"In apparent violation of the new cash-for-clunkers law, the Department of Transportation [DOT] is more than 10 days late in paying rebates of at least hundreds of thousands of dollars on dealer claims," reports Automotive News....
The clunkers law signed by President Obama requires that dealers be reimbursed by the government within ten days for the $3,500 to $4,500 credits they've paid to customers. The DOT says it's working through computer problems.
"Very few dealers are getting very little money," said Bob Israel, president of the Louisiana Automobile Dealers Association. "It's not working smoothly at all."
David Wilson, a Toyota dealer in Orange County, Calif., has been paid for only three of 92 claims he submitted before Aug. 2, leaving him in the lurch for $374,000.
North Carolina's Brad Wood has12 unpaid claims since Aug. 1. He's received just $26,000 of the $319,000 in rebates he is owed. "I've never experienced anxiety like this in business before," he says. "If I don't get paid, I will have been working almost free for several months."...
Many deals are also are getting rejections for procedural minutiae that they can't straighten out because the 200 employees DOT has allocated program aren't enough. Employees are inaccessible by phone or e-mail, NADA's Wood says. The problem? Unlike the IRS, for example, which doesn't audit every tax form, all clunkers applications must be reviewed. That's 315,000 forms so far (for a staff of 200). Washington is scrambling to boost the number of employees to 1,000, but that will cost more money in a program already tight for cash.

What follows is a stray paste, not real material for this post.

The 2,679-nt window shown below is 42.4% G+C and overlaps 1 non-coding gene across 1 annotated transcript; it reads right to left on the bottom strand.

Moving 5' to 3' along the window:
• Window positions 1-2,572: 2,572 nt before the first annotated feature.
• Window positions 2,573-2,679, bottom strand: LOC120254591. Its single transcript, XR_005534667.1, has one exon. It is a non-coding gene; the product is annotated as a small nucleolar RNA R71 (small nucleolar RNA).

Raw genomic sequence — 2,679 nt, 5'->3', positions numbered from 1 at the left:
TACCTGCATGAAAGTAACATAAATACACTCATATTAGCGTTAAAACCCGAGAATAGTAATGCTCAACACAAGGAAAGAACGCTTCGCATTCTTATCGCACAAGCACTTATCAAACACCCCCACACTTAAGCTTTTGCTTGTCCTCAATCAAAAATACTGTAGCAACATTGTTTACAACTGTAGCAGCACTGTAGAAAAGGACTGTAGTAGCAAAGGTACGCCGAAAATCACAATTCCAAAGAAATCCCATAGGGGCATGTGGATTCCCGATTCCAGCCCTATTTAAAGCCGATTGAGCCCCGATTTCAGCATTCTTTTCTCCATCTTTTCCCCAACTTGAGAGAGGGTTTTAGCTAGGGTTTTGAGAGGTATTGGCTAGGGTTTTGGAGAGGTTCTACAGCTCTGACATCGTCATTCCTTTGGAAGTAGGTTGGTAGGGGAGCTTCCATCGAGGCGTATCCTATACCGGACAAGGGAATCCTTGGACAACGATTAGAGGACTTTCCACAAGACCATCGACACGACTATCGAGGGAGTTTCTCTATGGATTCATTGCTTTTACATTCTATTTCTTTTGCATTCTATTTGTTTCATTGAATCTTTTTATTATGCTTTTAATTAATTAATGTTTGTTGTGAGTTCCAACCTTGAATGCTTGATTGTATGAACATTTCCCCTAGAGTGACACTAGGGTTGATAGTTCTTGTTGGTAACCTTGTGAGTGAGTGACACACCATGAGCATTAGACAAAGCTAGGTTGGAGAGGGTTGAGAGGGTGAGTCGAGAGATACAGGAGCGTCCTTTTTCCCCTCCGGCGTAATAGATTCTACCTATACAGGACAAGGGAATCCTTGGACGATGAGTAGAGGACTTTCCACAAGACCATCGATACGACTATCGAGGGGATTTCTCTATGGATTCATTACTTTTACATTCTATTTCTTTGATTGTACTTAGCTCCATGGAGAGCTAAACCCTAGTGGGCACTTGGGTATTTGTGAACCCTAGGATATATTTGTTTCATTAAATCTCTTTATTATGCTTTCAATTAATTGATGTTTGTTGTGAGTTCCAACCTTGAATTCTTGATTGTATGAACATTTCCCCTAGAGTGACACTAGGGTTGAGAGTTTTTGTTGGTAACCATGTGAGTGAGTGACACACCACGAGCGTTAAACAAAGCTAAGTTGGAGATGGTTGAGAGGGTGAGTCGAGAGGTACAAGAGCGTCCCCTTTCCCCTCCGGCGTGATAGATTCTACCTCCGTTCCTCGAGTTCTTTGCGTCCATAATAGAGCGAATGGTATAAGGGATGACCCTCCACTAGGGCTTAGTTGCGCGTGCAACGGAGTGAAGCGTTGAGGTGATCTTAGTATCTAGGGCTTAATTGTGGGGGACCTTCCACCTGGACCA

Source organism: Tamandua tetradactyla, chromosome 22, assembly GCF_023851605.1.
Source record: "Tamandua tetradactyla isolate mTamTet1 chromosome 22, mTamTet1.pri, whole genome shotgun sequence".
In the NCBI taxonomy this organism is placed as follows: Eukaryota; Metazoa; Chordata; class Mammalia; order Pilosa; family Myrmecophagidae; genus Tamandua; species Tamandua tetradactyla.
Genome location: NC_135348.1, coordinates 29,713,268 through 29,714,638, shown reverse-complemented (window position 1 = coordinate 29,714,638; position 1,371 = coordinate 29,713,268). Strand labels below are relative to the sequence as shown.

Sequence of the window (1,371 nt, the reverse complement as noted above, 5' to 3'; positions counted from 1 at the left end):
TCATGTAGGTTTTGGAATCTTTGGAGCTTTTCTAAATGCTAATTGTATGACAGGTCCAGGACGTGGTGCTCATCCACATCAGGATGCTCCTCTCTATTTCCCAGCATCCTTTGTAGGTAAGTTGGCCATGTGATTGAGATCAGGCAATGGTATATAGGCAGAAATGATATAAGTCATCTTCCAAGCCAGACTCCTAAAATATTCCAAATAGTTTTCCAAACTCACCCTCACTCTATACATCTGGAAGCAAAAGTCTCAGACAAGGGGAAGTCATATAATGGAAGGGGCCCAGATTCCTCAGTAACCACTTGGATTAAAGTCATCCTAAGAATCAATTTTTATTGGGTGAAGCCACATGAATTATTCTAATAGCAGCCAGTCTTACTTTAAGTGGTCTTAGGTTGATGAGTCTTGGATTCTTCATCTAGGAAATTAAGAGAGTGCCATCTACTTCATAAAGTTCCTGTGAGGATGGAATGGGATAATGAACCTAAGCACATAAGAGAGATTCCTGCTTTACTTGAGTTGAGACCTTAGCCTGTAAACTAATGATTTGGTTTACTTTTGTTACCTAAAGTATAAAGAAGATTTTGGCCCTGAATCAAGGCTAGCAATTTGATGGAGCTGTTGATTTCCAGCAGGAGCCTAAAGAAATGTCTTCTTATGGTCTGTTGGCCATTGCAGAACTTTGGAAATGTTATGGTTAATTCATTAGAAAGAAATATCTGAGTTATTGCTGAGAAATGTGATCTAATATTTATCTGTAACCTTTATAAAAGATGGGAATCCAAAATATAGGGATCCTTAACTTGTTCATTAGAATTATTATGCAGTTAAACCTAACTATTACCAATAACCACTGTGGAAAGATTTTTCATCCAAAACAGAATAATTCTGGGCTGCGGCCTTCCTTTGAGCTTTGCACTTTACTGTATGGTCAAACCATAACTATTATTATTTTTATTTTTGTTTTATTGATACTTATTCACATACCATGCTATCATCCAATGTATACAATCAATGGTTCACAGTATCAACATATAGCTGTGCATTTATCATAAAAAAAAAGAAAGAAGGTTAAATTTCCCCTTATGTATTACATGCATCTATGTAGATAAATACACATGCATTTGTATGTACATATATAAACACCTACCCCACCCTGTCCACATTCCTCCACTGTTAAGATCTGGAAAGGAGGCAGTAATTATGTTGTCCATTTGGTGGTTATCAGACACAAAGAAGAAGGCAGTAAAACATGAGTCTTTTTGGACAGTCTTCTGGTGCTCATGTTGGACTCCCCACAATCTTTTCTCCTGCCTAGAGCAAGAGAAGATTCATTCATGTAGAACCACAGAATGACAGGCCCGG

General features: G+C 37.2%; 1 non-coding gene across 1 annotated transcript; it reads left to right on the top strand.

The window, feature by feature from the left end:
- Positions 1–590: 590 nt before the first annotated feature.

Read the whole thing. He goes on to describe the way in which the Feds are setting up dealers as the fall guy for the Fed's failures.
Update: From Carpe Diem, on health care in Britain
1. TELEGRAPH -- A quarter of a million people are waiting more than 18 weeks for treatment on the NHS, new figures show. The figures, published by the Lib Dems, show that 236,316 people are currently waiting more than 18 weeks for a range of treatments including oral surgery, rheumatology and geriatric medicine. This means that nearly 10% of patients are not being treated within the government's waiting list target.
2. TELEGRAPH -- Civitas, the think tank, blames the monolithic nature of the National Health Service for "putting the patient last". It argues that the "customer" of the NHS business model introduced by Tony Blair and continued by Gordon Brown is the health secretary rather than the patient.
By the way, if you are intrested in free markets and economics, you really should be reading Carpe Diem. I could link almost every one of Mark Perry's posts if I had the time.